What I try to teach my kids:
- When you see an injustice, don’t be shy. Do something about it.
- Be a voice for those who aren’t being heard.
- Build relationships with others and be someone they can trust.
- Never burn a bridge.
I’m the daughter of two parents who started raising me while they lived paycheck to paycheck in a basement apartment in Missoula, MT. My earliest memory is watching my dad coming down the stairs in the morning, returning from his night shift at the lumber mill. He’d take a nap and head to school. I remember my mom taking me to the bank where she worked as a book keeper when I was home sick from kindergarten. She couldn’t afford the day off so I rested upstairs.
My parents put themselves through college while working full-time in their 20s. My dad became a public school teacher (Special Ed) then a defense attorney. My mother became the Associate Director of Admissions at The University of Montana. Their determination to succeed in life by educating themselves instilled in me not only a drive to succeed but also a sense of responsibility to ensure that all children in our community have the same opportunities to succeed that I did when I started kindergarten 40 years ago. I don’t see that happening. I see buildings crumbling, lack reliable funding, support services lacking, failing accountability measures and graduation rates that need to increase. It’s time for change.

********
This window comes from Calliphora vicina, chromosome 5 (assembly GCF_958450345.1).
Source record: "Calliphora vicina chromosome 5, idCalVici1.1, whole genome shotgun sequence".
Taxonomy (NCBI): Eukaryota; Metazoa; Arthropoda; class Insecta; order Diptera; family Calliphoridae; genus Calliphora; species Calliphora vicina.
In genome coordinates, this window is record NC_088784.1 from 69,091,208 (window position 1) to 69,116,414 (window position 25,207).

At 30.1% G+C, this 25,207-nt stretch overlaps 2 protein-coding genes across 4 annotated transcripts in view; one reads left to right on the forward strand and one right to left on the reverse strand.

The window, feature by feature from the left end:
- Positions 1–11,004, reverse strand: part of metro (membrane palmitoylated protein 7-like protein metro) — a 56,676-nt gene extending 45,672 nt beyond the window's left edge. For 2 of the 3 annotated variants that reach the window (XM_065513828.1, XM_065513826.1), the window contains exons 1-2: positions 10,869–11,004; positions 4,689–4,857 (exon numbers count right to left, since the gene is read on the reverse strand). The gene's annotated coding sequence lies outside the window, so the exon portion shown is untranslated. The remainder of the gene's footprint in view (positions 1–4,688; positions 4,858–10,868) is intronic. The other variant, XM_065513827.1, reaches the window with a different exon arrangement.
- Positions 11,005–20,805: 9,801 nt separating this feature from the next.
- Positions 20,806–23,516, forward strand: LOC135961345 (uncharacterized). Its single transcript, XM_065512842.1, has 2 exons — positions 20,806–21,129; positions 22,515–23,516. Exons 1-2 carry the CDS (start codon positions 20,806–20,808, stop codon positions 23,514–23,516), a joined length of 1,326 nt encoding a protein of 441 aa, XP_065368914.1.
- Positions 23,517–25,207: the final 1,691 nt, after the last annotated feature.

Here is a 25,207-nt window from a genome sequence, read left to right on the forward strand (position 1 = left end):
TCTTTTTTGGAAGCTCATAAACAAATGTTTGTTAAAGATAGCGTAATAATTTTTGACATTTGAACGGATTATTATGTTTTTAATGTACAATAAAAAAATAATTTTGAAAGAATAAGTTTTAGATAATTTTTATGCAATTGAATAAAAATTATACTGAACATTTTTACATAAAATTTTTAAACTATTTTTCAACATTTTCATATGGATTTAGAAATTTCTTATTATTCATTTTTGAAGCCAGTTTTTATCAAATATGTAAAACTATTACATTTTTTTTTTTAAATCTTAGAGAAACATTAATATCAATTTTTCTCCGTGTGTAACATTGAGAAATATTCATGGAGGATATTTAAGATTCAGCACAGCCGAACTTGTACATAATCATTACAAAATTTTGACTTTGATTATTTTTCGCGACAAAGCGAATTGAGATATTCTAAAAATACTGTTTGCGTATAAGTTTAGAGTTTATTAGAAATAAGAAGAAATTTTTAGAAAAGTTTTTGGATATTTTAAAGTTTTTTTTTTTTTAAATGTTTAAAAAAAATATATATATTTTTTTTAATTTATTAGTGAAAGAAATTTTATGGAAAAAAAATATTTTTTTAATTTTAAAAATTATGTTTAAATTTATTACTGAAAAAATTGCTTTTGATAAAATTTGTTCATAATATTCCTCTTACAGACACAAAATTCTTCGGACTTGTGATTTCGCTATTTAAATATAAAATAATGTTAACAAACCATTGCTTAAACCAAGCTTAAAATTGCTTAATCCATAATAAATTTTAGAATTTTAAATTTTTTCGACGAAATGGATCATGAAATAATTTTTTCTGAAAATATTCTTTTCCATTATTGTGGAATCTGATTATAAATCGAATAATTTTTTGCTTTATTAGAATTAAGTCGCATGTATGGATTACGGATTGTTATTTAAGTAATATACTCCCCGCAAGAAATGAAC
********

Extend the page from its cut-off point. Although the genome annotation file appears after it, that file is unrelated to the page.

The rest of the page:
I worked my way through high school and college, graduating from The University of Montana with my B.A. in Journalism and a minor in History. I spent the first half of my career in the music industry focused on developing artists and connecting with their young fans (I tell my boys that “I used to be cool.”) The energy that young bands and their fans brought into my “office” (often a music venue) every day, was so inspiring and motivating. It kept me young at heart. I now work with brand managers and creative teams to develop marketing programs for craft beer clients at The Marketing Arm. I’m also proud of the business I co-own with my husband (he is the managing partner) which ships over a million pounds of produce to food banks across the country every month.
The bottom line? I was lucky to have parents and teachers that knew that my education would be the key to my future success. I want the same for every single student in PPS. I worry that a kid like me wouldn’t have a chance today.
We just can’t continue to be one of the worst performing school districts in the country. The Portland I know desperately wants better and we need leaders who can make that change. I believe in high expectations and providing the tools for our students and teachers to exceed them.